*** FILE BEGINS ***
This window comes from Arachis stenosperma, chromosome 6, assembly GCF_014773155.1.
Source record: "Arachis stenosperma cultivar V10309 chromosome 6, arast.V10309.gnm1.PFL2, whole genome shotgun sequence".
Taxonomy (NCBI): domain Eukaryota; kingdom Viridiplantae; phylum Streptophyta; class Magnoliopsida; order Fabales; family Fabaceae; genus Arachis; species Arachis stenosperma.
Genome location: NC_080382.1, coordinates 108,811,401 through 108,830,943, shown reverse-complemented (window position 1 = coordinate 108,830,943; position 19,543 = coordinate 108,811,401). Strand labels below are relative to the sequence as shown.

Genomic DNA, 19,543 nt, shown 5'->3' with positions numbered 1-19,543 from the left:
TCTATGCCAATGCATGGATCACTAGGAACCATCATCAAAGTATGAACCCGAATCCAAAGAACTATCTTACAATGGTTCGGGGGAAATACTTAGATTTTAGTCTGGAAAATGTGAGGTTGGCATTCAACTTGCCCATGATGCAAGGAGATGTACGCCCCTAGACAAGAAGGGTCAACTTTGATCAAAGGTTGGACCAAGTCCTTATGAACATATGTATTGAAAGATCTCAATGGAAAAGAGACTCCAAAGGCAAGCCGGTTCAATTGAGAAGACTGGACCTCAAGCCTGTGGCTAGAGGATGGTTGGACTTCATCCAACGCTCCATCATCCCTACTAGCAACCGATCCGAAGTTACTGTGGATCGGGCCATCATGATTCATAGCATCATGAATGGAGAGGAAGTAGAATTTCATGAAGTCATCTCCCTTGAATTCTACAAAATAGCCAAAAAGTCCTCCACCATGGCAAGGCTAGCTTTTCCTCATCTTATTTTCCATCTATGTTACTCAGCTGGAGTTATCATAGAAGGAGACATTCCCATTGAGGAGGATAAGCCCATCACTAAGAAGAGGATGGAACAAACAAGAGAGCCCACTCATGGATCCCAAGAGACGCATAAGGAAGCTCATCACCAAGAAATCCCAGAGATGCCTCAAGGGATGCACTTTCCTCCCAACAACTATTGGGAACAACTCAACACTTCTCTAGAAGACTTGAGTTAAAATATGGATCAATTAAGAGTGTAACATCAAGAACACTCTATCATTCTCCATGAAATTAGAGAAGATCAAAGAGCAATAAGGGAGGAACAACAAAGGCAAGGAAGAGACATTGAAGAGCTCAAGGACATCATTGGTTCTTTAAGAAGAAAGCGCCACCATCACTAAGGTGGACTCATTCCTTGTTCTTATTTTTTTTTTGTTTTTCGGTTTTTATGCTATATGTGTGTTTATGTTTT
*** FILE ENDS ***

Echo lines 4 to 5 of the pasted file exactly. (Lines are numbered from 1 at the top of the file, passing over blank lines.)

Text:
Genome location: NC_080382.1, coordinates 108,811,401 through 108,830,943, shown reverse-complemented (window position 1 = coordinate 108,830,943; position 19,543 = coordinate 108,811,401). Strand labels below are relative to the sequence as shown.

Genomic DNA, 19,543 nt, shown 5'->3' with positions numbered 1-19,543 from the left: